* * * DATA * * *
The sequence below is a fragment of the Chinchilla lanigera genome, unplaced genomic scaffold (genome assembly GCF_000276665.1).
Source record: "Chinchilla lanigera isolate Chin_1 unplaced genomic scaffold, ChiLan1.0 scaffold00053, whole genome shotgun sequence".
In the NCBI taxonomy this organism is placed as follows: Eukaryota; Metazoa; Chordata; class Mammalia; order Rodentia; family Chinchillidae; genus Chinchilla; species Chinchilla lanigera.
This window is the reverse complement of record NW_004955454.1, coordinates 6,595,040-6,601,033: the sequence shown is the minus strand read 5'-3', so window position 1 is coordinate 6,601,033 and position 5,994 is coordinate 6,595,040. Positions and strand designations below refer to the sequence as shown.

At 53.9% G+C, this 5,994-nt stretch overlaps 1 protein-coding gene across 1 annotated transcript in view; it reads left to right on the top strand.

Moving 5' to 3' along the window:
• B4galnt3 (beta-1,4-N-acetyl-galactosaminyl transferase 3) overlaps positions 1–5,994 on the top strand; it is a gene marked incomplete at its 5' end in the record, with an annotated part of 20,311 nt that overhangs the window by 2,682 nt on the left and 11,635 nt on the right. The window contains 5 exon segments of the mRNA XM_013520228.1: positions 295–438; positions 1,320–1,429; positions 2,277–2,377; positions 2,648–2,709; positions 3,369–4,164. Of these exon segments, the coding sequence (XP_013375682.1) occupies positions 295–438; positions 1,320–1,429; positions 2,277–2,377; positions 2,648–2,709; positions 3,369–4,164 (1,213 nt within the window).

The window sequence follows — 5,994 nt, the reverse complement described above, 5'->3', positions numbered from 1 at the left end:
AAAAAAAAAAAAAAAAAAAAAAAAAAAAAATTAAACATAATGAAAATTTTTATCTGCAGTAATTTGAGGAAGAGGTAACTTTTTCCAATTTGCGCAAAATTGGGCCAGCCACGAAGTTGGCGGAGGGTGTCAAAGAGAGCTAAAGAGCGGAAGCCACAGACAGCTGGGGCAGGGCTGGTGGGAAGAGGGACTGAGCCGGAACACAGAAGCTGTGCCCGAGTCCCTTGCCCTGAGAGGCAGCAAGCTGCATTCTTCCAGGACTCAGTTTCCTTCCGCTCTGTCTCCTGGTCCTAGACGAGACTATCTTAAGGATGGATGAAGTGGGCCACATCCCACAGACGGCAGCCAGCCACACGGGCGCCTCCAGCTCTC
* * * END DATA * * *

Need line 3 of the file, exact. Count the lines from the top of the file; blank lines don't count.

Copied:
In the NCBI taxonomy this organism is placed as follows: Eukaryota; Metazoa; Chordata; class Mammalia; order Rodentia; family Chinchillidae; genus Chinchilla; species Chinchilla lanigera.